While the weak form of double dividend enjoys broad support from theoretical and numerical studies, the strong double dividend hypothesis is less broadly supported and more controversial. Indeed, reaching an economical dividend is impossible when the economy is at full employment and if all other taxation is optimal (abstracting for the environmental externality). Therefore, it may be argued that the double dividend accrues from the tax reform, independently of the climate policy. However, empirical models capture the fact that, in the real world, a carbon tax or auctioned emissions permits will not be implemented after the enforcement of an optimal fiscal reform. To the contrary, introducing a new tax may be a sine qua non condition to the fiscal reform. For a given carbon tax revenue, models help interpret the best way to recycle this revenue.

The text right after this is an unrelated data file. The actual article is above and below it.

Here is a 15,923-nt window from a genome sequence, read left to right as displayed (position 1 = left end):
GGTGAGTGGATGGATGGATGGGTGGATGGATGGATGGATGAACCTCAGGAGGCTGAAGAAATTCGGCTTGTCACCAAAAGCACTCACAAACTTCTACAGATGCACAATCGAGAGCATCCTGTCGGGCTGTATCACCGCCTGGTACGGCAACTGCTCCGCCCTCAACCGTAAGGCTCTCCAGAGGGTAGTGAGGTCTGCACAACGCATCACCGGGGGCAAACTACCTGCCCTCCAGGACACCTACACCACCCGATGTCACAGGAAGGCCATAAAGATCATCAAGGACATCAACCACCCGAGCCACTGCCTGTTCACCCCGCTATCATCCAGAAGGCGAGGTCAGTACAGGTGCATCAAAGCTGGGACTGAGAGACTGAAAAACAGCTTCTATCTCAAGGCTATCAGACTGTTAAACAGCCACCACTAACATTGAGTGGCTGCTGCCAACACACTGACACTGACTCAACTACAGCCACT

Specific features of the tax systems and markets of the production factors
(labour, capital, and energy) ultimately determine the presence or absence of
a strong double dividend. For example, a double dividend is likely if production
factors are very distorted by prior taxation or specific market conditions,
if there is a problem of trade-balance because of the import of fossil energy,
or if consumer choice is highly distorted because of tax-deducible spending
provisions (Parry and Bento, 2000).
Empirical studies try to gauge the impact of these many determinants and to understand why the effects of a given recycling strategy (reducing payroll, personal income, corporate income, investment income, or expenditure taxes) differ from one country to another.